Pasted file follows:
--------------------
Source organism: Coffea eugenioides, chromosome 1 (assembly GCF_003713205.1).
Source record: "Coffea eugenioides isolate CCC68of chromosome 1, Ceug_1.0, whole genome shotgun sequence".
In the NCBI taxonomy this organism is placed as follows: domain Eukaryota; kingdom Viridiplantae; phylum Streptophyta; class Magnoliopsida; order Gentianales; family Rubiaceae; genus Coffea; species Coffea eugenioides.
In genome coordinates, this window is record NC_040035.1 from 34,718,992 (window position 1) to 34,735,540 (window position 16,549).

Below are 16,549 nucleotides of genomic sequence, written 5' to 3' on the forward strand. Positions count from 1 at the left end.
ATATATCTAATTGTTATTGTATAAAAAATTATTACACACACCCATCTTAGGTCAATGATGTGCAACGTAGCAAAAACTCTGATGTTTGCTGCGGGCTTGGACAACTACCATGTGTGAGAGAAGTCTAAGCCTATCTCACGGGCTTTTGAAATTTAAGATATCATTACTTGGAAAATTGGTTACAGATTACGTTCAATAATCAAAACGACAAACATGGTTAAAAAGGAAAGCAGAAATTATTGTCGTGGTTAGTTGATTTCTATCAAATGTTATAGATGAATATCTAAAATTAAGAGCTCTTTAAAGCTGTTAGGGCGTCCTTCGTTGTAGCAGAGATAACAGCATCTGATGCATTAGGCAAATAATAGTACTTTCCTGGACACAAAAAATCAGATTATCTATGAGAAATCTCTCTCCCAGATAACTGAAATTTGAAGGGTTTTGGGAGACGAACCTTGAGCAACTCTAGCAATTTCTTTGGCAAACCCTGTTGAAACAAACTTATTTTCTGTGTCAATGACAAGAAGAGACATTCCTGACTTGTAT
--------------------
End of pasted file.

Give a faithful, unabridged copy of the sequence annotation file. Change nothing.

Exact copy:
Source organism: Coffea eugenioides, chromosome 1 (assembly GCF_003713205.1).
Source record: "Coffea eugenioides isolate CCC68of chromosome 1, Ceug_1.0, whole genome shotgun sequence".
In the NCBI taxonomy this organism is placed as follows: domain Eukaryota; kingdom Viridiplantae; phylum Streptophyta; class Magnoliopsida; order Gentianales; family Rubiaceae; genus Coffea; species Coffea eugenioides.
In genome coordinates, this window is record NC_040035.1 from 34,718,992 (window position 1) to 34,735,540 (window position 16,549).

Below are 16,549 nucleotides of genomic sequence, written 5' to 3' on the forward strand. Positions count from 1 at the left end.
ATATATCTAATTGTTATTGTATAAAAAATTATTACACACACCCATCTTAGGTCAATGATGTGCAACGTAGCAAAAACTCTGATGTTTGCTGCGGGCTTGGACAACTACCATGTGTGAGAGAAGTCTAAGCCTATCTCACGGGCTTTTGAAATTTAAGATATCATTACTTGGAAAATTGGTTACAGATTACGTTCAATAATCAAAACGACAAACATGGTTAAAAAGGAAAGCAGAAATTATTGTCGTGGTTAGTTGATTTCTATCAAATGTTATAGATGAATATCTAAAATTAAGAGCTCTTTAAAGCTGTTAGGGCGTCCTTCGTTGTAGCAGAGATAACAGCATCTGATGCATTAGGCAAATAATAGTACTTTCCTGGACACAAAAAATCAGATTATCTATGAGAAATCTCTCTCCCAGATAACTGAAATTTGAAGGGTTTTGGGAGACGAACCTTGAGCAACTCTAGCAATTTCTTTGGCAAACCCTGTTGAAACAAACTTATTTTCTGTGTCAATGACAAGAAGAGACATTCCTGACTTGTAT